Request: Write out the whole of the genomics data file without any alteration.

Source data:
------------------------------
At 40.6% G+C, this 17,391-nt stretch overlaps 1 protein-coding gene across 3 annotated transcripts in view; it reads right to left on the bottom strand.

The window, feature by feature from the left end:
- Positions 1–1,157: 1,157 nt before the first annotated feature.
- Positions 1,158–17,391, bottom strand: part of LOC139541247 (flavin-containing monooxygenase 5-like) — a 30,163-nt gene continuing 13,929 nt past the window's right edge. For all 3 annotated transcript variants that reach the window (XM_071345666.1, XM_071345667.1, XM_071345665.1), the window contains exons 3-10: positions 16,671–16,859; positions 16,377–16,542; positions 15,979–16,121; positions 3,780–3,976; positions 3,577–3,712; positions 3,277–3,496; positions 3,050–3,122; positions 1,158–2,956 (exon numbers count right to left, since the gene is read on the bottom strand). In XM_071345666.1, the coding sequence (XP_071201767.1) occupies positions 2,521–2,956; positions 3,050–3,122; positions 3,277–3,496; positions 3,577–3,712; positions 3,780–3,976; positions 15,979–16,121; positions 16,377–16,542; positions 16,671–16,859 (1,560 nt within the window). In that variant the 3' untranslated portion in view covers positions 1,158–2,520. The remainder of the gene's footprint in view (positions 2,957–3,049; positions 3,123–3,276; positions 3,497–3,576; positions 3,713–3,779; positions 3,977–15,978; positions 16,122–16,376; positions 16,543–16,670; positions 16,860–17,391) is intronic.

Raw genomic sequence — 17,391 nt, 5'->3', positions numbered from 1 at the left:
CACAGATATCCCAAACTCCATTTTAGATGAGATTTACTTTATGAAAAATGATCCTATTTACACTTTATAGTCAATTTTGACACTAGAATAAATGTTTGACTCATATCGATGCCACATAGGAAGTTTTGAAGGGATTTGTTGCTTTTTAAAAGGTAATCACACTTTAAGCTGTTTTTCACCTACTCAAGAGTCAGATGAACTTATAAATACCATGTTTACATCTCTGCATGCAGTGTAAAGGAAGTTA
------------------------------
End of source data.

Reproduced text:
At 40.6% G+C, this 17,391-nt stretch overlaps 1 protein-coding gene across 3 annotated transcripts in view; it reads right to left on the bottom strand.

The window, feature by feature from the left end:
- Positions 1–1,157: 1,157 nt before the first annotated feature.
- Positions 1,158–17,391, bottom strand: part of LOC139541247 (flavin-containing monooxygenase 5-like) — a 30,163-nt gene continuing 13,929 nt past the window's right edge. For all 3 annotated transcript variants that reach the window (XM_071345666.1, XM_071345667.1, XM_071345665.1), the window contains exons 3-10: positions 16,671–16,859; positions 16,377–16,542; positions 15,979–16,121; positions 3,780–3,976; positions 3,577–3,712; positions 3,277–3,496; positions 3,050–3,122; positions 1,158–2,956 (exon numbers count right to left, since the gene is read on the bottom strand). In XM_071345666.1, the coding sequence (XP_071201767.1) occupies positions 2,521–2,956; positions 3,050–3,122; positions 3,277–3,496; positions 3,577–3,712; positions 3,780–3,976; positions 15,979–16,121; positions 16,377–16,542; positions 16,671–16,859 (1,560 nt within the window). In that variant the 3' untranslated portion in view covers positions 1,158–2,520. The remainder of the gene's footprint in view (positions 2,957–3,049; positions 3,123–3,276; positions 3,497–3,576; positions 3,713–3,779; positions 3,977–15,978; positions 16,122–16,376; positions 16,543–16,670; positions 16,860–17,391) is intronic.

Raw genomic sequence — 17,391 nt, 5'->3', positions numbered from 1 at the left:
CACAGATATCCCAAACTCCATTTTAGATGAGATTTACTTTATGAAAAATGATCCTATTTACACTTTATAGTCAATTTTGACACTAGAATAAATGTTTGACTCATATCGATGCCACATAGGAAGTTTTGAAGGGATTTGTTGCTTTTTAAAAGGTAATCACACTTTAAGCTGTTTTTCACCTACTCAAGAGTCAGATGAACTTATAAATACCATGTTTACATCTCTGCATGCAGTGTAAAGGAAGTTA